Professor Margaret Bennet has a long connection with Mull having lived in Tobermory for a time during the late 1970s and it was a pleasure to welcome her back. Although Margaret has a PhD in ethnology she much prefers to be known as a folklorist. Along with many other interests, she also has an enduring love of the folk music of the Highlands and Islands as we were to learn during her very interesting talk.

In 2009 Margaret established the charity Grace Notes Scotland (SCO40434) which is dedicated to identifying and handing on traditions to new generations. All the projects document (whether in written or oral form), conserve, nurture and promote Scotland’s languages and dialects, traditions and skills, oral history, songs, tunes and stories. The charity works to broaden awareness of, and ‘share our love of, Scotland’s ‘intangible heritage’ (UNESCO 2003) and invites people of all ages, abilities and backgrounds to participate in projects’. The charity says, ‘In giving voice to every generation, we recognise and value the elderly, and encourage the young to appreciate their heritage.’ Projects enable all generations to benefit from the skills and values of the past so that they may enrich their own lives and communities.

One project set out to transcribe Eric Cregeen’s notebooks which include a wealth of information about Mull, recorded from remarkable tradition-bearers, from the mid-1950s to the early 1980s.  The project (now completed) was initiated by Eric R. Cregeen’s widow. Cregeen first came to Mull to set up Extra-Mural lectures for outlying communities.  He soon found that the folk who attended, such as the late Angie Henderson, the blacksmith in Tobermory, were full of local history and traditions, (even more interesting than the lectures!) and he began recording them.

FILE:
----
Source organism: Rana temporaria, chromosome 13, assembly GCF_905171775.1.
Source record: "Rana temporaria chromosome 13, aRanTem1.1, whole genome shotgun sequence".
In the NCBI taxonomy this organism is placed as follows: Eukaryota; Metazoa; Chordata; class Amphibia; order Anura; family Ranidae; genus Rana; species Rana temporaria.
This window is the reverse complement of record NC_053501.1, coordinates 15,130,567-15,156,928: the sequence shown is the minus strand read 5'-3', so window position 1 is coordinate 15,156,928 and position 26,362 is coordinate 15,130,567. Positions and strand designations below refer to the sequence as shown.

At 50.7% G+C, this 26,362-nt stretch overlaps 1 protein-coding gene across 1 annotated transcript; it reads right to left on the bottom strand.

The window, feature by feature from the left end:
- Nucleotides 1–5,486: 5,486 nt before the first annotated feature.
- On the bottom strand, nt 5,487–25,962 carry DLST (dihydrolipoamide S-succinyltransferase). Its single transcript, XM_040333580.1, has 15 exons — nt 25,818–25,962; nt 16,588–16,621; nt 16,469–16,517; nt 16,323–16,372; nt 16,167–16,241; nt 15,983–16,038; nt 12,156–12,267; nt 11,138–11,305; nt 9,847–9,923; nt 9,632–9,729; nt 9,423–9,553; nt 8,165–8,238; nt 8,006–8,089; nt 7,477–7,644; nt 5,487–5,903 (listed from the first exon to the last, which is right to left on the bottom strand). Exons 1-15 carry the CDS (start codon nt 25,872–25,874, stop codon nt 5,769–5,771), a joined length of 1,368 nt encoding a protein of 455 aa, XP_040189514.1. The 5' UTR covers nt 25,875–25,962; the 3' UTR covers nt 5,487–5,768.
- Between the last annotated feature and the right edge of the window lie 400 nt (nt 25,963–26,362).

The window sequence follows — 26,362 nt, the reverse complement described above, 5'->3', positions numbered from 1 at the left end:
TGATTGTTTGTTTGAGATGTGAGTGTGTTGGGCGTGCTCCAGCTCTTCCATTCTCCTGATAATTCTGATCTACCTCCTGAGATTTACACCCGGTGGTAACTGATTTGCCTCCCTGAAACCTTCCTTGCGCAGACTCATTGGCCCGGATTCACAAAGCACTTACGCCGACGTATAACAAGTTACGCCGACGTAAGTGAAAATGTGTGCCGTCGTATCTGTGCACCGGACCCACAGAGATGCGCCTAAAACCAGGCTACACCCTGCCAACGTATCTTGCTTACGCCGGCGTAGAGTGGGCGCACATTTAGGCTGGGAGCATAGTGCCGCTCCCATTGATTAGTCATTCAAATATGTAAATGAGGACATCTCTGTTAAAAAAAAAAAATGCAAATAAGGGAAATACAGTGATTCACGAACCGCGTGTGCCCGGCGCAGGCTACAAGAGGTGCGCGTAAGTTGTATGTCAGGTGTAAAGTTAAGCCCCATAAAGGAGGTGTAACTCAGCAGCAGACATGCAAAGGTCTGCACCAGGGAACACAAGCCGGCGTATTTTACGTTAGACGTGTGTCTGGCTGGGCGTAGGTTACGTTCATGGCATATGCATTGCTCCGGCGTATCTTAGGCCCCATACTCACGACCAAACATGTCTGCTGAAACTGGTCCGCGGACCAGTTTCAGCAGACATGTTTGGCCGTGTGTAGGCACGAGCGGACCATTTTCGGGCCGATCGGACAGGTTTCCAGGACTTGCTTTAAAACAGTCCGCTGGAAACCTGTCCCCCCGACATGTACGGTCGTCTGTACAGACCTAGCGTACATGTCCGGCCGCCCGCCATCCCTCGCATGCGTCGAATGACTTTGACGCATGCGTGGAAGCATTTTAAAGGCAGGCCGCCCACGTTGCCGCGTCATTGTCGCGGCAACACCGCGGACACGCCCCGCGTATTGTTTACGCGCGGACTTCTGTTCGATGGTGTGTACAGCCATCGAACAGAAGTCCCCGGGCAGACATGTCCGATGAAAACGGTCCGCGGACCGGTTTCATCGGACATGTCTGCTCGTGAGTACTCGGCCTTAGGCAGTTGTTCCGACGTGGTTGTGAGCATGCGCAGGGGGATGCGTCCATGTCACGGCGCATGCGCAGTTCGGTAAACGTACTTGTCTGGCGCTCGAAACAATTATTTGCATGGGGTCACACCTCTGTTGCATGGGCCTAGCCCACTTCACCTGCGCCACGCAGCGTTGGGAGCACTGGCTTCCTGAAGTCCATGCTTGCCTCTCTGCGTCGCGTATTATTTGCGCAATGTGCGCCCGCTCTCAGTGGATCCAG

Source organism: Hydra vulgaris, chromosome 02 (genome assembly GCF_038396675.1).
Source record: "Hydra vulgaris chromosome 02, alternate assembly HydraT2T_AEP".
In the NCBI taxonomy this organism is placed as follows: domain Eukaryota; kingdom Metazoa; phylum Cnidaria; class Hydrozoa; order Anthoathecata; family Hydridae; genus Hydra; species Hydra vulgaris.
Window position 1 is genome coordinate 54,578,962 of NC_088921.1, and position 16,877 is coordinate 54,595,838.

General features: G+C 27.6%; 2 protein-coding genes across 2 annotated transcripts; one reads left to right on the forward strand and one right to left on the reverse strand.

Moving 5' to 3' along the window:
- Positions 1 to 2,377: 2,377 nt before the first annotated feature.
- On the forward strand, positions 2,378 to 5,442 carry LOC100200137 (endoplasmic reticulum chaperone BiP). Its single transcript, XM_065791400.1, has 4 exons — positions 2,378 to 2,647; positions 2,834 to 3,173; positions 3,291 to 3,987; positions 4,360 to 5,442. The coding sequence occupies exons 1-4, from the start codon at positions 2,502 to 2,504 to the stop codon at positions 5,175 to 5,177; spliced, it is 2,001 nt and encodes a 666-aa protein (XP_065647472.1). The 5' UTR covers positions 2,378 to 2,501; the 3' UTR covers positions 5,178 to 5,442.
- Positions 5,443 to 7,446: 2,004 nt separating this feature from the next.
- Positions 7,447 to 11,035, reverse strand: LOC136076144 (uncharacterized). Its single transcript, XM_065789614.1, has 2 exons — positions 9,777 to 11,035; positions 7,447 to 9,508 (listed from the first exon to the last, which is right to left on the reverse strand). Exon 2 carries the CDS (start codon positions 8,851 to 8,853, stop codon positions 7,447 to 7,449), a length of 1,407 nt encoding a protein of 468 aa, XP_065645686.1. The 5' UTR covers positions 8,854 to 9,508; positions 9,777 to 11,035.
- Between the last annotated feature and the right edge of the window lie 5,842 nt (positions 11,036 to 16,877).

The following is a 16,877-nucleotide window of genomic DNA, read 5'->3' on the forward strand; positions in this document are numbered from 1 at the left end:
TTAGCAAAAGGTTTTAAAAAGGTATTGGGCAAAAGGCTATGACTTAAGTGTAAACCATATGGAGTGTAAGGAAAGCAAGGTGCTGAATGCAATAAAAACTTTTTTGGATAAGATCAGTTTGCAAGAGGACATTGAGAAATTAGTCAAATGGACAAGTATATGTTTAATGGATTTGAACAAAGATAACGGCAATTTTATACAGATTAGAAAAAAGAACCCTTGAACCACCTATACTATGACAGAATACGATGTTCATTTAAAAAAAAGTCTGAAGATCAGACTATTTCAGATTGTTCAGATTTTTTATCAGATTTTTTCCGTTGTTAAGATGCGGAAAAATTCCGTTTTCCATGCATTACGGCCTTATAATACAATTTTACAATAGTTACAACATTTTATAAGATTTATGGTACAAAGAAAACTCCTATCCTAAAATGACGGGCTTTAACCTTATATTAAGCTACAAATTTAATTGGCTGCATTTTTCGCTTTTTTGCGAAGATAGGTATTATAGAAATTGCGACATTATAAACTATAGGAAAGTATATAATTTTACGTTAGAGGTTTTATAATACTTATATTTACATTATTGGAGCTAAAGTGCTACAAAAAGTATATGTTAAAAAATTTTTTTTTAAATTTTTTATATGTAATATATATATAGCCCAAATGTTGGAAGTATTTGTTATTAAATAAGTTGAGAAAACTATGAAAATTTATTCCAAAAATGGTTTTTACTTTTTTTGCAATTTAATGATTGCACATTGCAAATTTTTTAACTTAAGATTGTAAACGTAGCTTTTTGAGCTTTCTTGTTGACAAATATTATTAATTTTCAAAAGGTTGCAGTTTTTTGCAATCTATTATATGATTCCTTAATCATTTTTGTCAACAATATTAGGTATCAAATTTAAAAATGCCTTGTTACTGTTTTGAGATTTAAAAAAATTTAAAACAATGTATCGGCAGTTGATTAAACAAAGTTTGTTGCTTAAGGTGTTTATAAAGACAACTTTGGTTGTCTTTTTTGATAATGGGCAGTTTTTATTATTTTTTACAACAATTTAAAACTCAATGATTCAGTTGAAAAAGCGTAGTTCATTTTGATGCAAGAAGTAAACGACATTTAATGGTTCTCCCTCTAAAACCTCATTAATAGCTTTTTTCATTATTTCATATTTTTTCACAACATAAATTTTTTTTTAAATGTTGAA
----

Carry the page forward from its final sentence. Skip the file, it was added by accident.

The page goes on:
In 1966 Cregeen joined the School of Scottish Studies, where all his tape-recordings have been archived.  The notebooks, however, remained with Mrs Cregeen until she asked folklorist and ethnographer Margaret Bennett if she could help.  Though there was a recent TV programme, it was disappointing that there was no mention of Mull, especially as the late Rev. Donald MacKenzie (minister on the Isle of Ulva from June 1918) collaborated with Cregeen.  Professor Bennett decided to set the record straight and acknowledge the contribution of Donald Mackenzie which she did in the introduction to The Cregeen Journals: pathways to sustainability of land-use, language and culture.

Margaret’s lecture covered the work that had been recorded by Cregeen in his journals, notebooks and recordings with particular focus on Mull. Along with slides, and the occasional song, we were held in rapt attention. Her enthusiasm for her work and Cregeen, in particular, shone through and we were happy to continue listening for as long as Margaret wanted to talk.

The evening was part-funded by The Scottish Book Trust                  Anne Cleave, Chair MH&AS